Ash liked the man at once and was relieved to know that at least this part of his new life was shaping up nicely. He’d been worried when he took the job about fitting in with his new co-workers, but Gareth made him feel completely welcome and wholly relaxed.

James Ritchie…

Ash instantly felt nervous upon meeting his new boss. He looked like a grown-up version of the kind of guys that made Ash’s high school years a living hell. James Ritchie towered over him, sizing him up with dark, beady eyes and smirking under a thick umber mustache. His smirk seemed to intensify as he squeezed Ash’s hand to the point of cracking.

Ash imagined the guy had previously been a high school football coach, or a drill sergeant. The guy even wore cammo from head to toe and black combat boots that were probably heavier than the police issue battering ram like flashlight that hung at his hip.

The man pulled him a little closer, his grip ratcheting up. “Hopefully there’s more to you than there appears to be.”

Ash smiled weakly and nodded. How on Earth does a person even respond to a statement like that? Not that it mattered since Ash had suddenly lost his ability to speak.

Bill Kennedy…

Bill Kennedy looked like the kind of man his mother would’ve like back in her hippy days, or so he imagined. He had the look of someone who either never ate quite enough, or had the metabolism of a squirrel. Ash thought it was most likely the former as the man had mannerisms more akin to a sloth than a squirrel.

Bill’s blue eyes floated around never quite focusing on anything, but seemingly looking for something all the same. It was a lighter apparently. He smiled and then chuckled to himself when he’d finally found it. He pushed his long sandy hair out of his face unsuccessfully as he fumbled with a cigarette.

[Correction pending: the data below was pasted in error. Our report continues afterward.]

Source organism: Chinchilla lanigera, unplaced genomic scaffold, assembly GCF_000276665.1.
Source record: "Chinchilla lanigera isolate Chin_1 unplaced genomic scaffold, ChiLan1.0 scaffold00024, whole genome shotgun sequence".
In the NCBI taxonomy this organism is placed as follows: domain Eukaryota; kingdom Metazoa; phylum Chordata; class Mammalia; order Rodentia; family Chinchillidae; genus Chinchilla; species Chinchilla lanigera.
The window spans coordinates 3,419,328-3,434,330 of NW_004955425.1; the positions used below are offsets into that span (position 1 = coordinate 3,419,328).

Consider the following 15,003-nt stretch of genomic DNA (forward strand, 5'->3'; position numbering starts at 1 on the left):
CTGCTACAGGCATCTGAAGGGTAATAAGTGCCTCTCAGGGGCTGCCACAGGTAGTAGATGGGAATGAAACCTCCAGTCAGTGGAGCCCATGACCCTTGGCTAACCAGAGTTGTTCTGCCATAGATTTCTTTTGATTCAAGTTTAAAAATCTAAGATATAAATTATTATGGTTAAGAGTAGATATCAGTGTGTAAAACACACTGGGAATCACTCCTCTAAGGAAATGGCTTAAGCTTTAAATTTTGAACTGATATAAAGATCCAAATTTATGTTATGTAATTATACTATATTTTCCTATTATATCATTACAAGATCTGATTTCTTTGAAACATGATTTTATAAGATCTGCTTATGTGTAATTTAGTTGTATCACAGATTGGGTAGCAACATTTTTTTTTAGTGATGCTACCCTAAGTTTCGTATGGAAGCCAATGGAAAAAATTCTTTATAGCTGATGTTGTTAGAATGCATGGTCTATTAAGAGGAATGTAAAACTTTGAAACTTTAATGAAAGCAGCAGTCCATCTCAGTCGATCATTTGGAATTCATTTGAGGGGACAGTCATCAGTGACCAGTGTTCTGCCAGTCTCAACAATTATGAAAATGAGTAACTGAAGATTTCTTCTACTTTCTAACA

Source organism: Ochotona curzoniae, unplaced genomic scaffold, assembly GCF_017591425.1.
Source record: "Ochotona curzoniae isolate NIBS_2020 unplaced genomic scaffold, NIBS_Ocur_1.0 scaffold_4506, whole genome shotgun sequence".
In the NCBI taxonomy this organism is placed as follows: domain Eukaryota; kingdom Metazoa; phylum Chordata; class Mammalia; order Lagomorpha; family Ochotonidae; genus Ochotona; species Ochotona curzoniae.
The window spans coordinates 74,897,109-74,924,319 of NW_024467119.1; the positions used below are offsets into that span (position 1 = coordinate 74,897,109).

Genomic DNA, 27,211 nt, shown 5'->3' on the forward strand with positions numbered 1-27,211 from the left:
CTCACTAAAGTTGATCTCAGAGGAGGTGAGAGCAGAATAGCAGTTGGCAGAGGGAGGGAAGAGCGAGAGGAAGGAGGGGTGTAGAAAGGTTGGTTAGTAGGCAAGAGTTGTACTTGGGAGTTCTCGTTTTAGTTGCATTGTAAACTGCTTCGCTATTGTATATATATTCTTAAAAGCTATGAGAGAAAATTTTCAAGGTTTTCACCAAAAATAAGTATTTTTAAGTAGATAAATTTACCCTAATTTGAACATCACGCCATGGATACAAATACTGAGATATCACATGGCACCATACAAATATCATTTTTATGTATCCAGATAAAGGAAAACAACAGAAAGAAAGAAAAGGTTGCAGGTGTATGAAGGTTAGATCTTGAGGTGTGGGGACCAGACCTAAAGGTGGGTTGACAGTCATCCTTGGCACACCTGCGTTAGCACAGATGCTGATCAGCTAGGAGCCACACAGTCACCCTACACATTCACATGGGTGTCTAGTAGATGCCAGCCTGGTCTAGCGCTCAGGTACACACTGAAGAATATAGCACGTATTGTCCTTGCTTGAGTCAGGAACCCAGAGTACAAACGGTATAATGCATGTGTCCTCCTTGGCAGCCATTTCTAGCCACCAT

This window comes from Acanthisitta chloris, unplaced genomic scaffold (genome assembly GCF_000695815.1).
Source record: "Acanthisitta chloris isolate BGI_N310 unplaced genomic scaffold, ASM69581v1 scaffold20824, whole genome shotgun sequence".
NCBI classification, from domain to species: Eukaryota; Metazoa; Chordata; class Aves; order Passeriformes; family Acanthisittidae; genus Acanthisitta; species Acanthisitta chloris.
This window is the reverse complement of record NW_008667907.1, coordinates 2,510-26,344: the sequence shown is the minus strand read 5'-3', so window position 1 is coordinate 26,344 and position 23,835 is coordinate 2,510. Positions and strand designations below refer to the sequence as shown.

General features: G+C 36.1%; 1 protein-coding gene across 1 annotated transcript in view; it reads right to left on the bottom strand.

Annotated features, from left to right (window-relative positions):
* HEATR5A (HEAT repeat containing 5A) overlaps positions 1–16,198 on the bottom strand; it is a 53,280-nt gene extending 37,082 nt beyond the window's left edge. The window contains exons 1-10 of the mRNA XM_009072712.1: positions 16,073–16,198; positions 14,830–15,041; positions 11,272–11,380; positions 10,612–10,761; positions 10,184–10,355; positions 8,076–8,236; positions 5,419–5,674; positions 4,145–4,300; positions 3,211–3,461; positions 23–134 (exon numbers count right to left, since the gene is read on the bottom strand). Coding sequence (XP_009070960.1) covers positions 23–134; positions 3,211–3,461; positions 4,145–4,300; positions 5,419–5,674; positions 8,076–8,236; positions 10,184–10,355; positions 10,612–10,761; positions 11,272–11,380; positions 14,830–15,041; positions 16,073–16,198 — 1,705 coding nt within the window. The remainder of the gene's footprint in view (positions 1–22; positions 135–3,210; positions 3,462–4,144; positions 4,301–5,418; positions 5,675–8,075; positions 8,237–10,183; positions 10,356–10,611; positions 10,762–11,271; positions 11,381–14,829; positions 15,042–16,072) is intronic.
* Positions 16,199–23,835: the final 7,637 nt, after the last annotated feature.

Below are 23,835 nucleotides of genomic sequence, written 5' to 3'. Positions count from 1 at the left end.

“So, you been living here long?” Ash asked.

Bill glanced around the trailer as though that was answer enough, and in truth, for Ash, it was. The place was the kind of disaster it took a person years to create, even the most slovenly sort, which Ash assured himself Bill most certainly was.

Mare O’Connor…

The evening light filtering through the mini-blinds gave Mare O’connor’s auburn hair the look of a slow smouldering fire, embers glowing in strategic places, brightening and fading in succession. Ash was immediately drawn to her, but he did his best to hide that fact from the lovely woman sitting across from him on a chair that looked a little too elegant for a cabin.

“So how are you settling in Mr. Banyan?” She crossed her long legs and sat back in the chair. Her voice dripped with southern charm, she was definitely not a native Oregonian he thought to himself.

He felt his face redden and hoped the slatted light would make it less obvious. He squirmed uncomfortably on the too soft cushions of her sofa like a fly in a web. “Ash, please call me Ash.”

She nodded daintily in acknowledgment, her delicate rose-colored lips forming an all too knowing smile.

Ash rubbed at the back of his neck. “It’s great.. er.. I mean.. I’m settling in just fine. You’re lovely… I mean your place here is lovely.” He could feel more blood rushing to his cheeks. “The RV Park, I mean. It’s so lovely here tucked in the forest.” Ash felt like kicking himself again. How many times could a man use the word lovely without looking like a bumbling idiot? One time, he suspected.

Gabby the Beagle…

Gabby rested her head on his knee, watching intently with those stereotypical puppy dog eyes, hoping against hope that Ash would save at least a tiny bit of his turkey sandwich for her. Against his better judgment he gave in and tore off a sizeable chunk of his lunch in the hopes it would keep her busy while he finished the remainder of the sandwich. It did not in fact keep her busy. She swallowed the whole thing in less than a second and then rested her head once again on his knee.  He knew it was the beginning of the end. Despite her horrendous table manners, he’d already fallen for her.